It’s either your best friend or your worst nightmare… Gen Chem I Lab (CHM 2045L). Exaggerations aside, labs can be a bit confusing before you adjust to the various rules and techniques necessary for lab work. So, what can you do to prepare?
1. Always wear PPE!
Personal Protection Equipment, or PPE, is essential for lab work. This includes your lab coat with elastic wristbands and snap button enclosures and splash proof goggles. Gloves are given in the lab of course, but other steps you must take include making sure you’re wearing long pants that cover your ankles, enclosed shoes (no Toms!), and tying back long hair if you have it. Your TA won’t hesitate to call you out if you’ve got rips in your jeans or pants that are cropped. After all, you might be dealing with some dangerous chemicals.
2. Keep in contact with your group members.
Starting a group chat with your lab partners can help loads. You can help each other out with calculations or any unfamiliar content you find in your manual. Especially when you have group projects, having them to contact will make your life and your group’s lives easier. Teamwork counts, in and out of the lab.
3. Know the lab room inside and out.
Being fully informed about where each item is located and what it is used for will help speed up the process exponentially. Simple things like which glassware is best for your project and where to find it can shed time off your lab work, and you may be able to leave the lab early, depending on the TA you have. This also means to make sure you know how to clean up! Learn that lab manual and all of its contents!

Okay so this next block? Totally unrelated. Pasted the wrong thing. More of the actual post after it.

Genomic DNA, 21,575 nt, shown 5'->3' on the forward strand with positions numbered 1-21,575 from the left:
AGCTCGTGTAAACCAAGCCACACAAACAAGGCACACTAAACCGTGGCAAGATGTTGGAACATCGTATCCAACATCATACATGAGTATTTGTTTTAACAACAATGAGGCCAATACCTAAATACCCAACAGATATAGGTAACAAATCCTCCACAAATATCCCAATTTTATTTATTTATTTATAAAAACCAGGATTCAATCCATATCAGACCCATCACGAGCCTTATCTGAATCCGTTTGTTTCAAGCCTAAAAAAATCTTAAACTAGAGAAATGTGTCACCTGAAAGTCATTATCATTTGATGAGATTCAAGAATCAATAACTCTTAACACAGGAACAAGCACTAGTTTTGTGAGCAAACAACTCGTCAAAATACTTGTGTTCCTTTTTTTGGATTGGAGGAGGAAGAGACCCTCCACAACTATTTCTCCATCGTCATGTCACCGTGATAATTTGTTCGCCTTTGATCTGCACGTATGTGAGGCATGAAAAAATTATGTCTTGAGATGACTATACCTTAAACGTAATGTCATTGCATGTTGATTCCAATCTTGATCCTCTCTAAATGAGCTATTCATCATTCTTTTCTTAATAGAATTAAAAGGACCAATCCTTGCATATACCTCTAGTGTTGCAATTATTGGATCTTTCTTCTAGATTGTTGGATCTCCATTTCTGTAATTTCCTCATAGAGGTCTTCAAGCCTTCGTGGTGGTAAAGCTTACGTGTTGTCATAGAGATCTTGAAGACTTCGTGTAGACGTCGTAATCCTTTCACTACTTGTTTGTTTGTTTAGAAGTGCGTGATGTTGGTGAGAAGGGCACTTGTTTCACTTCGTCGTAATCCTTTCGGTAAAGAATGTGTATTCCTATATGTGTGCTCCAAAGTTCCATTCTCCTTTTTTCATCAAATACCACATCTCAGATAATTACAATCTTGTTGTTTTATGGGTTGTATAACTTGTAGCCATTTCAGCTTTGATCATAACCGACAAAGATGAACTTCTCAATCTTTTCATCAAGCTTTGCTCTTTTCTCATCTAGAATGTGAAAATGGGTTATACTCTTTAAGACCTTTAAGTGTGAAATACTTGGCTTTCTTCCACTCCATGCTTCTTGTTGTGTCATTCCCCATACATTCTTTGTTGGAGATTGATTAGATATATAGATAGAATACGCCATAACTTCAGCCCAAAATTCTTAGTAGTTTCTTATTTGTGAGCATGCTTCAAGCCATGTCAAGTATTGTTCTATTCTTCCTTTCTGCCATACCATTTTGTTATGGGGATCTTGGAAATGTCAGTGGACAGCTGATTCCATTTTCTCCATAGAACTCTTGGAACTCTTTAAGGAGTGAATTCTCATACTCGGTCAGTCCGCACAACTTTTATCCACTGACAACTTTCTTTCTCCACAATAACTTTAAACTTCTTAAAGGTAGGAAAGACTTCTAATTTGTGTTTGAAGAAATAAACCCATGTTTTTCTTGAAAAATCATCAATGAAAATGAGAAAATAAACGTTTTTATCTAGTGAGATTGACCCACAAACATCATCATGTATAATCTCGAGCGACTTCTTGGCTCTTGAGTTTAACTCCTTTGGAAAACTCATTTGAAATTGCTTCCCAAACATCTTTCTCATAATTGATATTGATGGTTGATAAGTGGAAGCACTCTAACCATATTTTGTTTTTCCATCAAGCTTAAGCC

4. Distribute your lab work.
Nothing’s worse than a lab partner that doesn’t attempt to help in any of the procedures. Find out what all your lab members are good at, and distribute the work among everyone based on each person’s ability. If someone prefers writing, they can be the recorder for the group. If one of your group members can make the best accurate measurements, see if they want to measure the chemicals! Tailor the needs of the project to the people involved. By performing with everyone’s strengths, you’re allowing for the most efficient lab possible.
5. Ask questions.
Never be shy when you have a question about a specific part of your project. Some things in your lab manual may be a bit vague, and asking your TA for clarification doesn’t hurt. Your TA will appreciate you coming to them for help as well, since they are trained to assist you, and of course, enjoy Chemistry! There are plenty of resources you can access from your lab manual, but in-person help during your lab can be the best way to get the answers you need.
If this is your first lab you’re doing, don’t worry. Your lab partners will be there with you every step of the way and your TA is there for any concerns you might have. Just be prepared, and you’ll have a great semester.